A concerned Obama administration suspected an Indian supplier of doing business with an intermediary for the Iranian missile programme during 2007-09, reveal latest US diplomatic cables released by WikiLeaks.
According to the documents, the Indian supplier (not named) and a suspect Iranian entity were engaged in business discussions as of mid-April 2009 for supply of nuclear-grade graphite to support Tehran's efforts to build nuclear missiles.
The US urged India to investigate the matter and take steps to prevent the supply of sensitive materials to Iran.
The State Department asked the US embassy in Delhi to raise concerns about proliferation. Secretary of State Hillary Clinton asked the embassy to follow up on the supplier and forward her request for action to Indian authorities.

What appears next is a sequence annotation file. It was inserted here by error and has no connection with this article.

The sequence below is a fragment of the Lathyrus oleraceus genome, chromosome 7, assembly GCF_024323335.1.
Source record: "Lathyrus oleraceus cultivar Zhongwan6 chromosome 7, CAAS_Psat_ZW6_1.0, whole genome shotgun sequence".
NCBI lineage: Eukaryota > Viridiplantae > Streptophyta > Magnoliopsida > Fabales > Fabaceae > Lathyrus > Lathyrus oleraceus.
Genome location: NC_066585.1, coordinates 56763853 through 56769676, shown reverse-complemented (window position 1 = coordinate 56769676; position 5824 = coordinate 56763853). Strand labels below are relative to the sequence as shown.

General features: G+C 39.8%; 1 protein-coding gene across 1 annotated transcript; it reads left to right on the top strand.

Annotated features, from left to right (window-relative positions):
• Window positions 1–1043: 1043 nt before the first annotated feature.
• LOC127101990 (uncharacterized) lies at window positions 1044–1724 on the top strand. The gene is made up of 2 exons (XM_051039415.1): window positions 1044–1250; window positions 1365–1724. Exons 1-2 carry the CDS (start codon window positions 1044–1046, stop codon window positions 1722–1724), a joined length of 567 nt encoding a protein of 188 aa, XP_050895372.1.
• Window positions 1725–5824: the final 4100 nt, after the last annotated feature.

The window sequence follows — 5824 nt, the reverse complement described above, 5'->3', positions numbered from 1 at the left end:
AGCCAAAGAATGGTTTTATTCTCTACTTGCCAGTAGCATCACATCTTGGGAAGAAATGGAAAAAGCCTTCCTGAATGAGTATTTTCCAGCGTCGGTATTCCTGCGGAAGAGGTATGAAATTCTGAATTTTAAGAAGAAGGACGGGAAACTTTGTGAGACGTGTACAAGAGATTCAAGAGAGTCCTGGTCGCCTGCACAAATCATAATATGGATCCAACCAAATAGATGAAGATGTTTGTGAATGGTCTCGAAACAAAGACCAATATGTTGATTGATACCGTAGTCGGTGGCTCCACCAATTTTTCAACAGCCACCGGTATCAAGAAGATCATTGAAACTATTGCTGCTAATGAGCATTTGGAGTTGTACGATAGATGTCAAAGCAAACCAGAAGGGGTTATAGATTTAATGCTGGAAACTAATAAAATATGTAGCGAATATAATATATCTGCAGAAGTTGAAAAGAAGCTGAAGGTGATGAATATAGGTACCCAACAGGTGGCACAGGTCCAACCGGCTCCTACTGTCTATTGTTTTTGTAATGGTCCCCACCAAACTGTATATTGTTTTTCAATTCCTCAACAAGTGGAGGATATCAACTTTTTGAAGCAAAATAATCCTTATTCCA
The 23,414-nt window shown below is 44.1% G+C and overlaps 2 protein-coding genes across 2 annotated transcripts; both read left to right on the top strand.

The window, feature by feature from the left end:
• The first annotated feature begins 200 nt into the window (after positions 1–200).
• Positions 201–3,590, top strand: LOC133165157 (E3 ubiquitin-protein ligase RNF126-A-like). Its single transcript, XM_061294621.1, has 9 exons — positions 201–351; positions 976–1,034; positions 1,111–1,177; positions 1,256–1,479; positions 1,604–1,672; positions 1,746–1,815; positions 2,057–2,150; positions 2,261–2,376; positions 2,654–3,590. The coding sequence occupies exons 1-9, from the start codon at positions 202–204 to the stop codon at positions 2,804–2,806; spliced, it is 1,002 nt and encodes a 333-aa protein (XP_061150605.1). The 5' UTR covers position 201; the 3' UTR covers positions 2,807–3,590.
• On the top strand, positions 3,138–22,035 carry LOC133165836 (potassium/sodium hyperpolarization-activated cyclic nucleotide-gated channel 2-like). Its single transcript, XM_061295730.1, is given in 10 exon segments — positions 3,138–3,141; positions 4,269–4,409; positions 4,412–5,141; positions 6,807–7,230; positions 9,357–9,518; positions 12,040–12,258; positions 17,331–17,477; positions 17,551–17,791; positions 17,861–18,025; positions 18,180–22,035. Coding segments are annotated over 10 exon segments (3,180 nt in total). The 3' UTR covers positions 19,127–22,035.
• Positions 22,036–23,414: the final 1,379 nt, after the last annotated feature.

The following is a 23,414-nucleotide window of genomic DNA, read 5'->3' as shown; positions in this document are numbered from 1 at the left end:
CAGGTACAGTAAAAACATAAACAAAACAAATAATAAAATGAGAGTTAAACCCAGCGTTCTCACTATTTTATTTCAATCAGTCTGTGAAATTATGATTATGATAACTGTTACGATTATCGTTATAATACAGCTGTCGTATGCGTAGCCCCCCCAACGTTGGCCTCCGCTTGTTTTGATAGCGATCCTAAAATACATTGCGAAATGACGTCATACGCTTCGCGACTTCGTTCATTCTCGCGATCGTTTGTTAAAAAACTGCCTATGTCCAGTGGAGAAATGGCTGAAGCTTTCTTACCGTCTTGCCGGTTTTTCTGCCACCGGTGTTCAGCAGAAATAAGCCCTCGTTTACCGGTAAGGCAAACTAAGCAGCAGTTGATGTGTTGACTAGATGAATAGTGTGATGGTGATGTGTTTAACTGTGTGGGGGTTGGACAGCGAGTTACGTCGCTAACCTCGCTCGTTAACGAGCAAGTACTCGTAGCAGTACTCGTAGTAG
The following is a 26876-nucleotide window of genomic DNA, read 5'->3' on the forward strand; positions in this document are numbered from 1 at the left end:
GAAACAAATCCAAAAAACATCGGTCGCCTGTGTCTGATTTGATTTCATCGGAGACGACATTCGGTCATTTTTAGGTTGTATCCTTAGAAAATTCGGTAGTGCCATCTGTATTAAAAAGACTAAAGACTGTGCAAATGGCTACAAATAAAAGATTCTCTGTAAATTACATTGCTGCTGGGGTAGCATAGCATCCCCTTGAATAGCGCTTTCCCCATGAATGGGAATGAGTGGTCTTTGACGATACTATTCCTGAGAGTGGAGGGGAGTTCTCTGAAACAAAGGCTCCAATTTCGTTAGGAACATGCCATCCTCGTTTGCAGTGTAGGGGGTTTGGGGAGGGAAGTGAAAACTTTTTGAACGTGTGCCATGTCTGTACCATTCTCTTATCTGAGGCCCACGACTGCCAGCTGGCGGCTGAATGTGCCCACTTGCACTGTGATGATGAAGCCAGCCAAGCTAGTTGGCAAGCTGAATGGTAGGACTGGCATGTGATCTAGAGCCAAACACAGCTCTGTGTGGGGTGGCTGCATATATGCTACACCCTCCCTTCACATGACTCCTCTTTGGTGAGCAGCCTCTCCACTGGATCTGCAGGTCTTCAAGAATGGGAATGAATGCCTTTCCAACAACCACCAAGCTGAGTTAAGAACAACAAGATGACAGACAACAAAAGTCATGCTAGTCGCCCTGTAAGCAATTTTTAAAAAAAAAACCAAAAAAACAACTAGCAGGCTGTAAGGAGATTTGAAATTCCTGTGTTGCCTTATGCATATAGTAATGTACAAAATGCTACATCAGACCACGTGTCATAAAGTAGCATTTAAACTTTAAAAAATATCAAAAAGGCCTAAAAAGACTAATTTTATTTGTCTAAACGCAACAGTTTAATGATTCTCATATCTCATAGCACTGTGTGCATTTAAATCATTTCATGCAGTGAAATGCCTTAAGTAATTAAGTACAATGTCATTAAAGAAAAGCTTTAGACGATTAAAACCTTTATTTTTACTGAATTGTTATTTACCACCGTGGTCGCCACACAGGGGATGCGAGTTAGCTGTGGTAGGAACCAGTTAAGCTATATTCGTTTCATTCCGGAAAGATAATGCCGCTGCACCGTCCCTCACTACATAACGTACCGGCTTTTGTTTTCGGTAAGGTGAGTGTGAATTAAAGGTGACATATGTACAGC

The unnamed Indian firm had beeped on the US radar in the past too.
The cables revealed that in October 2007, the US had shared with India information pertaining to the supply of high-density MTCR (Missile Technology Control Regime)-controlled graphite by the Indian firm to Iran's Ward Company.
India was advised that the intended end-user of the graphite was Sahand Aluminium Parts Industrial Company, a cover for Shahid Hemmat Industrial Group, Iran's primary developer of liquid-fueled ballistic missiles.
The cables also reveal that in response to a follow-on US demarche in November 2007 concerning additional consignments of graphite being readied by the supplier to Ward, Indian officials said the shipment of one such consignment had been prevented and the matter was being probed.
New Delhi was again approached in December 2007 with information indicating that 4-5 tons of graphite awaiting shipment to Ward had been removed from the supplier's warehouse. India responded by saying it had not cleared the shipment and nothing had reached the final destination.
Quoting reports that customs had prevented two consignments of N-grade graphite from being shipped to Ward and Dubai in 2007-08, the US requested additional information on the status of the material, but had not received any response.